Metro Video Exchange
7 November – 7 December 2019
Past, Place, Future
Libby Harward, Callum McGrath and Sancintya Mohini Simpson
Curated by Simone Hine and Kyle Weise
This exhibition brings together video work by three emerging artists based in South-East Queensland: Libby Harward, Callum McGrath and Sancintya Mohini Simpson. Each artist’s work emphasises place, and the specificity of the local sites where they were filmed and in which the works dwell. The works layer repressed histories over these landscapes, remembering forgotten stories, while looking to the future and transforming these places via the specific possibilities of video.
This exhibition forms the second-part of an exchange between MARS and Metro Arts, Brisbane. In May 2019, and follows a presentation of work by Stephen Haley, Hannah Raisin and Diego Ramirez at Metro Arts in May 2019.
Libby Harward is a descendant of the Ngugi people of Mulgumpin (Moreton Island) in the Quandamooka (Moreton Bay Area). Known for her early work as an urban graffiti artist under the pseudonym of ‘Mz Murricod’, and her performance-based community activism, Harward’s recent series, ALREADY OCCUPIED, engages a continual process of re-calling – re-hearing – re-mapping – re-contextualising -de-colonising and re-instating on country that which colonisation has denied Australia’s First Peoples. This political practice engages Traditional Custodians in the evolution of ephemeral installations on mainland country which has become highly urbanised and calls for an artistic response that seeks to uncover and reinstate the cultural significance of place, which always was, and remains to be there. Her current place-based sound and video work engages directly with politically charged ideas of national and international significance.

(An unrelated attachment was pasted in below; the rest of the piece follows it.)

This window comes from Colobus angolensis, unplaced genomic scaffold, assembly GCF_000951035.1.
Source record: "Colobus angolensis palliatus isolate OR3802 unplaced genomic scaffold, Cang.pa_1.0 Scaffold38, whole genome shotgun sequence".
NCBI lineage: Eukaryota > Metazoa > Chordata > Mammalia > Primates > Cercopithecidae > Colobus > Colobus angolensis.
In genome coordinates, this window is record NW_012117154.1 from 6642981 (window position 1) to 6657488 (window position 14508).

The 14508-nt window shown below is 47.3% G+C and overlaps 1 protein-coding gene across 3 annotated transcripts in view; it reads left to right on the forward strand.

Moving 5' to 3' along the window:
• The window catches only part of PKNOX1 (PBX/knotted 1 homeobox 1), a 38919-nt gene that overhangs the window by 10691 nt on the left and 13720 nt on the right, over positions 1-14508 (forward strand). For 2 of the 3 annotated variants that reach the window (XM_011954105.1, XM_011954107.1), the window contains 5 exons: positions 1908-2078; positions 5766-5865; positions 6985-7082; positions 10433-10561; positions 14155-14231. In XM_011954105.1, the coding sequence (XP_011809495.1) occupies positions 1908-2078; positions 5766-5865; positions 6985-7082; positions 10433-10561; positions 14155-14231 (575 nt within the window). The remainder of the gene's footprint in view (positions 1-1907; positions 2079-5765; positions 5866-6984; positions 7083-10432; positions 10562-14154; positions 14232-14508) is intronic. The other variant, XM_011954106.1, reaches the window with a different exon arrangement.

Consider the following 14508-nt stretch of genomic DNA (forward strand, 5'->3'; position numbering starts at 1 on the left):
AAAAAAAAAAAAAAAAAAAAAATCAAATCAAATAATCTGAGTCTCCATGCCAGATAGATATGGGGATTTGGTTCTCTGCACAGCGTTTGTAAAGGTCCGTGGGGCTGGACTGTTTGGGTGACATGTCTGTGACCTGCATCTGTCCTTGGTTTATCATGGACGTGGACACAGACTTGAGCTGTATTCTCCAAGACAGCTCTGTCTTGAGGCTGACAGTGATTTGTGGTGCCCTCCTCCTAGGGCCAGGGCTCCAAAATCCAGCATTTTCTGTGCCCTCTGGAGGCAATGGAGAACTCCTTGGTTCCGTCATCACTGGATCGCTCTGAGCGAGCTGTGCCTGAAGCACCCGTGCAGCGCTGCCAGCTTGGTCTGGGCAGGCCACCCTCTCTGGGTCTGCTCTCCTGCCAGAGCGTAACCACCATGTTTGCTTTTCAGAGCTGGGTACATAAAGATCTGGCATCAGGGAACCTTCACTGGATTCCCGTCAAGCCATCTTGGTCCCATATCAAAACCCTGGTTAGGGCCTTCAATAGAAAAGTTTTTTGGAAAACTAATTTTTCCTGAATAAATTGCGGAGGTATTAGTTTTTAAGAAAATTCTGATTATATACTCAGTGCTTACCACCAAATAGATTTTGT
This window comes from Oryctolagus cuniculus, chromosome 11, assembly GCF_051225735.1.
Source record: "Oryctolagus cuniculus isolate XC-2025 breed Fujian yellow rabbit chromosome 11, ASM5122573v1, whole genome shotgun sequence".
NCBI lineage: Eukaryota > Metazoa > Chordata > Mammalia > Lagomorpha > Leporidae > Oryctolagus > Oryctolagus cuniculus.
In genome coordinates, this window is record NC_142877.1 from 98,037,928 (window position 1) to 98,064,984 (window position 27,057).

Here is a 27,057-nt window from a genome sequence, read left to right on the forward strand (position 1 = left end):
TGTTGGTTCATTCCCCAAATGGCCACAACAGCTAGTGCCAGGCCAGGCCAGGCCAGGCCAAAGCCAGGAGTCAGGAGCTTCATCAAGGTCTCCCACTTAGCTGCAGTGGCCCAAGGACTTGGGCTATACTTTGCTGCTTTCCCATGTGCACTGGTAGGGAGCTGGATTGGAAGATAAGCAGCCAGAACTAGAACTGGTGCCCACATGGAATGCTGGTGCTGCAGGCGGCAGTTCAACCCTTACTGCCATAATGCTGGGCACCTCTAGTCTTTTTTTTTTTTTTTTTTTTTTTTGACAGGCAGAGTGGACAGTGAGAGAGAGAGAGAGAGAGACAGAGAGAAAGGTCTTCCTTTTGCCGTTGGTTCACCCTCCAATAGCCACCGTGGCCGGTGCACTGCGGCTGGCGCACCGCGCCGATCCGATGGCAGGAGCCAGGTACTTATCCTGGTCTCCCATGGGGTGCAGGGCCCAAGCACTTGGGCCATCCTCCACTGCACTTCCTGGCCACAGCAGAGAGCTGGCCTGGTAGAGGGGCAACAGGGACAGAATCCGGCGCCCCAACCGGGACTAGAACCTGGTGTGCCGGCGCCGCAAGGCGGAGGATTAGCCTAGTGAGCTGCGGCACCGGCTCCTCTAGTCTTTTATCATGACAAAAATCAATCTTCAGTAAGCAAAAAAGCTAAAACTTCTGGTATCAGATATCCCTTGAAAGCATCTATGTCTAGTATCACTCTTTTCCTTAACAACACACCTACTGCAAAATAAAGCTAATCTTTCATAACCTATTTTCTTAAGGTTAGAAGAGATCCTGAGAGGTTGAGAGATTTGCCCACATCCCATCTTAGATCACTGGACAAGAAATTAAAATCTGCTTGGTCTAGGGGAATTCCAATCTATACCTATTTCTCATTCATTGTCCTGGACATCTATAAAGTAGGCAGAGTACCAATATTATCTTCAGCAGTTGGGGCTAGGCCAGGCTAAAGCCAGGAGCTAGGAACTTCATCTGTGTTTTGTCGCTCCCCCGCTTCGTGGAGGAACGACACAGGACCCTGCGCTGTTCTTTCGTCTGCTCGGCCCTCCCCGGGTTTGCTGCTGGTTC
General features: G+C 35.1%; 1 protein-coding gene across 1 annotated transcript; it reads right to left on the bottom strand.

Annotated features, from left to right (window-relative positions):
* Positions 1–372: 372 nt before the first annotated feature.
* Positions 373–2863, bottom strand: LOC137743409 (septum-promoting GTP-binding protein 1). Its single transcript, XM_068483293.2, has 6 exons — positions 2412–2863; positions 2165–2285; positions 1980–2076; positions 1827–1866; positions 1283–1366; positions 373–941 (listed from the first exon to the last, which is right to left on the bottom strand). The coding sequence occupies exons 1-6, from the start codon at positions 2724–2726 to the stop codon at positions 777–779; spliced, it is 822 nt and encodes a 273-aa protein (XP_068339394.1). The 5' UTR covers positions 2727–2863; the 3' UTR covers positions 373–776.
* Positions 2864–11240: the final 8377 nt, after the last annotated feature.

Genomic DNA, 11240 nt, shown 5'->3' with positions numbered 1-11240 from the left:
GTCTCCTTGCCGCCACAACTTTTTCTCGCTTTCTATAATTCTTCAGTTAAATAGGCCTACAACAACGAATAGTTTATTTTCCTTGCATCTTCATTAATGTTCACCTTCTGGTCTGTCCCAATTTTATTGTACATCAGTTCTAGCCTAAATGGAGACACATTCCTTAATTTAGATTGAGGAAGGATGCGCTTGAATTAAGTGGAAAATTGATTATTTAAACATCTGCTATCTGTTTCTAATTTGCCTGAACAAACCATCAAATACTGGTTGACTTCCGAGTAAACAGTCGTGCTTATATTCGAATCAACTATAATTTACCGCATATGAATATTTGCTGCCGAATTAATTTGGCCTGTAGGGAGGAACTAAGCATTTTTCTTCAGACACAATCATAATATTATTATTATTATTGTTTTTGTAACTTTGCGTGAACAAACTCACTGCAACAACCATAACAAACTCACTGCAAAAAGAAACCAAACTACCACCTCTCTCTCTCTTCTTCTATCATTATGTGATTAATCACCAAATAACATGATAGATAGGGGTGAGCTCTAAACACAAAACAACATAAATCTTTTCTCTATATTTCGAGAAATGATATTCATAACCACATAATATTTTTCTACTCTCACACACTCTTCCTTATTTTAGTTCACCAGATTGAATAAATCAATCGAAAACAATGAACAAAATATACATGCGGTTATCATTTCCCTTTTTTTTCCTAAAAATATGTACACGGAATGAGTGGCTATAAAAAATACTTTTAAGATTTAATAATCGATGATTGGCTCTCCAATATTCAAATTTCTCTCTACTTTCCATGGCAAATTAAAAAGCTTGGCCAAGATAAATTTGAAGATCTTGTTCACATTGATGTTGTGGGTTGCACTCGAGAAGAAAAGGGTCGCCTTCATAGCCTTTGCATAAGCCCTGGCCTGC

Callum McGrath produces research-driven video, sculpture, text, installation, sound, and images that reimagine institutionalised aesthetics of archives and historiography. McGrath’s work layers queer art and historical references to break with conventions of linear archives. Working against the grain of hetero-centric notions of time, McGrath’s work negotiates a complex net of queer cultural inheritance. Referencing the aesthetic legacies of cinema and public memorials, McGrath endeavours to reconceive time in a way where queer love, loss and desire is prioritised over existing hegemonies.
Sancintya Mohini Simpson is an artist and researcher based in Brisbane. Her practice addresses the impact of colonisation on the historical and lived experiences of her family, and more broadly traces the movements and passages of indentured labourers from India to South Africa during the late 1800’s and throughout the early 1900’s. Her interdisciplinary work draws on the archive to explore the complexities of migration, memory and trauma. Through narrative and ritual she creates spaces for ongoing resistance and healing.